You’ve heard of singing for your dinner? Well, what about swimming for your dinner? That’s what it looks like in this floating-pontoon restaurant based in the wide waters round Devon’s Exe Estuary. Luckily, the Puffin Water Taxi at Exmouth Marina is on hand until 11pm, giving diners plenty of time to enjoy the famous Exmouth mussels or fresh fish that are quite literally dropped on the doorstep by fishermen on their way back to the harbour.
Open 11.30-21.00 

6. The Company Shed
Mersea Island, Essex

Pictures: Helen Cathcart

No trip to Mersea is complete without a visit to the wonderful, critically acclaimed Company Shed: a no-frills seafood shack serving up Richard Haward’s superb oysters (both rocks and, when in season, some of the finest natives you’ll find anywhere) and much more besides. It’s BYO so don’t come empty-handed: a bottle of Ruby Rose from the Mersea Island Vineyard nearby makes the perfect match. Get there early or be prepared to wait, especially on summer weekends, when it can be mobbed.
Open 09.00-17.00 (Tuesday to Saturday), 10.00-17.00 (Sunday)

7. The Boat House Café
Gigha, Argyll and Bute

The squat grey boathouse, with its low, sloping roof may appear pretty shack-like, but looks can be deceiving. Just three years old, this family-run restaurant has already earned a place in the Michelin Guide. Though there are light dishes available in the day, it comes into its own for dinner, when it cooks up the day’s catch as well as the island’s deservedly famous farmed halibut. Phone ahead to avoid disappointment.
Open 11.30-21.00 (Easter to September)

8. Oban Seafood Hut
Argyll and Bute

You’d be pushed to find a more earthily atmospheric spot to enjoy fresh seafood than on Calmac Pier, looking out over the islands off Scotland’s west coast. The now famous simple green Oban Seafood Hut has been serving up seafood fresh and cheap since it first opened its hatches in 2003. Try the seafood platter (from £12.50), or its simple but delicious cooked dishes such as the langoustine in garlic butter or local mussels with white wine, shallots and garlic. The only drawback are the pesky gulls, so either stay on your guard or eat quickly – which shouldn’t be a problem when the food tastes this good.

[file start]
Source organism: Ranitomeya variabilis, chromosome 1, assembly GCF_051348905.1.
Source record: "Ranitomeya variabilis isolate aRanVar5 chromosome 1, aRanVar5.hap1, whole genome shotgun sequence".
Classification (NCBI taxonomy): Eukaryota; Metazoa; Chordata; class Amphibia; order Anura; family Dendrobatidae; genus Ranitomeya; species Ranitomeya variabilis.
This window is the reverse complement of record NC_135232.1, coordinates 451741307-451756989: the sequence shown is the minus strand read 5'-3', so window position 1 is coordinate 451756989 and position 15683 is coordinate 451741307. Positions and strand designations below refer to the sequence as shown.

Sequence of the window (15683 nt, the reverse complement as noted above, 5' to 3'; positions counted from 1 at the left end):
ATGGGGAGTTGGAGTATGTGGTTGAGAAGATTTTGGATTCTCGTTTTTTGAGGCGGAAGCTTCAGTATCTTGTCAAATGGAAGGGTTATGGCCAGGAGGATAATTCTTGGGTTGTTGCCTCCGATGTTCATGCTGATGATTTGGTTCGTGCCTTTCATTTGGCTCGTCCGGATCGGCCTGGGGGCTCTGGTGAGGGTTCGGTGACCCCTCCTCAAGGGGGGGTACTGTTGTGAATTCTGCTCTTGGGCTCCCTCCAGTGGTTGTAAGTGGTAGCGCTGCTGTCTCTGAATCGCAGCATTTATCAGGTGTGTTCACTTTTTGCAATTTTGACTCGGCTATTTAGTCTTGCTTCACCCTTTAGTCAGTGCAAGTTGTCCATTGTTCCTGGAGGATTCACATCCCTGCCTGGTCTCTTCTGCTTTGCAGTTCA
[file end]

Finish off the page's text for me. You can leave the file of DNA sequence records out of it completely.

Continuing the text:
9. Cookie’s Crab Shack
Salthouse, Norfolk

Cookie’s Crab Shop overlooks the salt marshes on Norfolk’s north coast. A local institution serving up wonderfully fresh local seafood salads, platters and sandwiches, it’s simple, rustic, sometimes a little chaotic, and even, on occasion, downright blunt. So go prepared, but do go: it’s a total treat. Phone in advance to reserve a crab or lobster. Once they’ve sold out, that’s it for the day.

10. Riley’s Tackle Box
King Edward’s Bay, Tynemouth


Riley’s Tackle Box started life as a “meals on wheels”-style shack: a bicycle grill for cooking seafood over hot coals. But when husband and wife team, Lucy and Adam Riley, built up a cult following they launched a crowd-funding campaign, successfully raising the £20,000 needed to open a permanent shack built out of a shipping container. It’s now taking taking shape in King Edward’s Bay, and will open mid-August. The couple buy fish from boats landing in Blyth, and will be cooking their signature seafood over charcoal: chilli squid on a stick, monkfish wraps, mackerel, half-lobsters and more. We can’t wait.

Do you know a great seafood shack that we’ve missed out? Drop us a line and tells us at